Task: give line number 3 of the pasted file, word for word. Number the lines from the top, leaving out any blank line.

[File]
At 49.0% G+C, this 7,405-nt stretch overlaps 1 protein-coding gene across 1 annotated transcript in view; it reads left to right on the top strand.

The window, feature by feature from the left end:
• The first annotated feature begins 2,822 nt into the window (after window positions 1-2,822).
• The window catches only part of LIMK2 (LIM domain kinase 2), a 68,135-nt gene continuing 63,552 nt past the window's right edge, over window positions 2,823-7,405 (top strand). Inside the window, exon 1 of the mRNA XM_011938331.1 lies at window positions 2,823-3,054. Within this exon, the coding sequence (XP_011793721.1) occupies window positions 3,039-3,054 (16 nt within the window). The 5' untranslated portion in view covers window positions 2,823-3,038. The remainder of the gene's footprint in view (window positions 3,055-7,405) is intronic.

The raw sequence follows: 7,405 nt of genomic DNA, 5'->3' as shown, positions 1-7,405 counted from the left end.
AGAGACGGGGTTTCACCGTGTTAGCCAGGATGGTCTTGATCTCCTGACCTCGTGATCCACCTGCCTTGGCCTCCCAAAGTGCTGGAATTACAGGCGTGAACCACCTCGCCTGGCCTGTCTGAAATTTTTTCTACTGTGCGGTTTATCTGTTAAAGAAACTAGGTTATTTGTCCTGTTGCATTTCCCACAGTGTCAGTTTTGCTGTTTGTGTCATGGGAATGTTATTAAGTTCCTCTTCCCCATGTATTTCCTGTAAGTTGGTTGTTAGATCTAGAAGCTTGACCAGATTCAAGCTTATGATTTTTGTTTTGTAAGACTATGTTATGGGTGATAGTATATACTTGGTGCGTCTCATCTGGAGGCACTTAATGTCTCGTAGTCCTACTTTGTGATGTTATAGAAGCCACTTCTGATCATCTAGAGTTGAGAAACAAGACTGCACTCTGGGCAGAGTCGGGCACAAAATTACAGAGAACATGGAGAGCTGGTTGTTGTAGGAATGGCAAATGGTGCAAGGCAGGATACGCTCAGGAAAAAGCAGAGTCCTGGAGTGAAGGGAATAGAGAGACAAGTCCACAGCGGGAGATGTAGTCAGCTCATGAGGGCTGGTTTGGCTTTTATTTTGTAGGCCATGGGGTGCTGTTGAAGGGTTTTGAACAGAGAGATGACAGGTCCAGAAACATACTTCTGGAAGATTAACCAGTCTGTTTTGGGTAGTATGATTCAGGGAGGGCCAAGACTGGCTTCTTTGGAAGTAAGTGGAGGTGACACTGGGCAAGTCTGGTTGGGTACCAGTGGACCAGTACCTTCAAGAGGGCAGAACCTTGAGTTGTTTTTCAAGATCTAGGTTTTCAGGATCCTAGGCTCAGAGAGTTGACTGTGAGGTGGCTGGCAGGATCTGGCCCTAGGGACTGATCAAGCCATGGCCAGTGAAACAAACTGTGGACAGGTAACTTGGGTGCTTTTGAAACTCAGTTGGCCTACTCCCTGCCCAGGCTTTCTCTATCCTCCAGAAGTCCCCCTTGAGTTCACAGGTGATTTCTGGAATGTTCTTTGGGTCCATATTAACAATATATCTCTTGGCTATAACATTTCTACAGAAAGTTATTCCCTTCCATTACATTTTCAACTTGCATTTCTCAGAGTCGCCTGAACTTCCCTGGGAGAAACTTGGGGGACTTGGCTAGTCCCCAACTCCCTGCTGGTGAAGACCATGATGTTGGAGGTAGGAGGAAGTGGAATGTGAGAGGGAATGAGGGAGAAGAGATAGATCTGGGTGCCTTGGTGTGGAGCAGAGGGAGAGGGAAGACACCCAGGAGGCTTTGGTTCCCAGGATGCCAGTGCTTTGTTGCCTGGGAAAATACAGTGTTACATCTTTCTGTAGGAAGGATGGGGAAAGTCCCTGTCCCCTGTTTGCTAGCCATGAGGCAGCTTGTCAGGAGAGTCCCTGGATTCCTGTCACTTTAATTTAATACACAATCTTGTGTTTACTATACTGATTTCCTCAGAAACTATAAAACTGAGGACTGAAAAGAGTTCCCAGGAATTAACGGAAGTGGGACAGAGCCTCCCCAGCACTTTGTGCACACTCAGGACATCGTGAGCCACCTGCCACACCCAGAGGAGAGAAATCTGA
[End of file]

• The first annotated feature begins 2,822 nt into the window (after window positions 1-2,822).